The Gorse Fox wonders how long it will be before the BBC mention this.

The Great Simpleton said...

When all this blows up and the worldcomes to realise how much they've been conned, Steve McIntyre et al should get Nobel prizes.

Climate Skeptic should also get a mention for talking all real techieand deep maths and making it understandable.

Anonymous said...

Global warming.ha ha ha ha ha ha,
We know it's shite believe me .
We never believe a word those cunts say any way .
But do explain this you fucking middle class wooly liberal cunt arses .
Explain the fucking carboniferous period and other climate change events in the cock sucking worlds pox ridden blood soaked shitty history.
Sorry,im so bloody politically fucking incorrect aint I,but I hate those lying creepy theiving tosspots in the cock sucking, "global warmin" lying industry .
OOhhh, so sorry Guardian readers but just fuck off!

Anonymous said...

Same fucking anonymous.10:00:00
Why are these events occuring in the bloody past when man did not exist.
Explain thet liars and parasites.
Fucking explain it.
ps do not lie.

RichieP said...

Hello Anon,

I think I'd have a spliff and lie down for a bit if I were you. It might all look better in the morning - or not.

DocBud said...

Alex said: "There is some sense in the precautionary principle here"

There is never any sense in the precautionary principle, taking action irrespective of the cost to deal with a possible problem irrespective of the level of risk is just plain dumb. There has to be a cost-benefit analysis for any policy, and with supposed AGW this would say that the best thing to do is to keep growing the global economy, keep lifting people out of poverty and adapt to any climate change, be it natural or man-made, just as humans and other species always have.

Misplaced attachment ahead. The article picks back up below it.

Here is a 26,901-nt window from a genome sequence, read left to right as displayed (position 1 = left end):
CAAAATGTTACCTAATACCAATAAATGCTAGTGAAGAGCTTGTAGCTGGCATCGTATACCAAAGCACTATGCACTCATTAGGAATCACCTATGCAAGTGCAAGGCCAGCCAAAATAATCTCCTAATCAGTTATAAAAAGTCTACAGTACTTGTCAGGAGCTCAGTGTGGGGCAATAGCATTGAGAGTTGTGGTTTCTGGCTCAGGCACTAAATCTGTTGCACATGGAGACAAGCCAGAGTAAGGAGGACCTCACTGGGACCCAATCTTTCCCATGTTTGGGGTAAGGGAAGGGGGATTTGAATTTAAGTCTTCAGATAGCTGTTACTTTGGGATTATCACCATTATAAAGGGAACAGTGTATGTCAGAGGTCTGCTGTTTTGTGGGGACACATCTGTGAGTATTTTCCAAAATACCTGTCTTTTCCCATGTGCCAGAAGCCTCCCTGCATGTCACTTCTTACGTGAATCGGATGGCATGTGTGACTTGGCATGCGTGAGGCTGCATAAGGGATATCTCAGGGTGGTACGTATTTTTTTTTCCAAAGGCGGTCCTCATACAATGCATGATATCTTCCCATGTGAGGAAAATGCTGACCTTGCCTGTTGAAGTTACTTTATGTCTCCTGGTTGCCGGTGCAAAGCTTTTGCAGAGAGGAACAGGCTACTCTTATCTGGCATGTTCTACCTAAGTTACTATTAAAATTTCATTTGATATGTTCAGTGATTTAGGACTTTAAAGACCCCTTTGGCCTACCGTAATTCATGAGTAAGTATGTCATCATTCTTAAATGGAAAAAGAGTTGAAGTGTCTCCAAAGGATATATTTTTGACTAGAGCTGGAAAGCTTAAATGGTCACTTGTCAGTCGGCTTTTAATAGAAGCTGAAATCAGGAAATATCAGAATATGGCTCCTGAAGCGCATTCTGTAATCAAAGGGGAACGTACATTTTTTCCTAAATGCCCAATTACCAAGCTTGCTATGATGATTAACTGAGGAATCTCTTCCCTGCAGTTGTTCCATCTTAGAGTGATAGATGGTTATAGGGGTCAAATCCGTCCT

DocBud said...

The AGW alarmist scientists always seem to have something to hide, so do the AGW activist celebs:

Diogenes said...

It gets even more surreal the further down the rabbit hole McIntyre looks.

I give you YAD061.

One tree, yes just one tree that has put on a growth spurt in the last 60 years.

Think of YAD061, standing alone in northern Siberia, no longer protected from the sun and rain by his friend who died in 1950.

Then think of him again in December when the leaders of the world destroy the global economy in Copenhagen.

Anonymous said...

"There is never any sense in the precautionary principle"

A vital point Doc B. There is never a free lunch, which is what is implied by the PP.

moonbats are our friend said...

I am tempted to laugh out loud at this news, but I fear the exhalation of gasses from my hearty chuckles will naturally add to the CO2 in the atmosphere. This will have inevitable dire consequences, such as more politicians demanding another climate change conference... one close to an airport of course as they must fly in and out.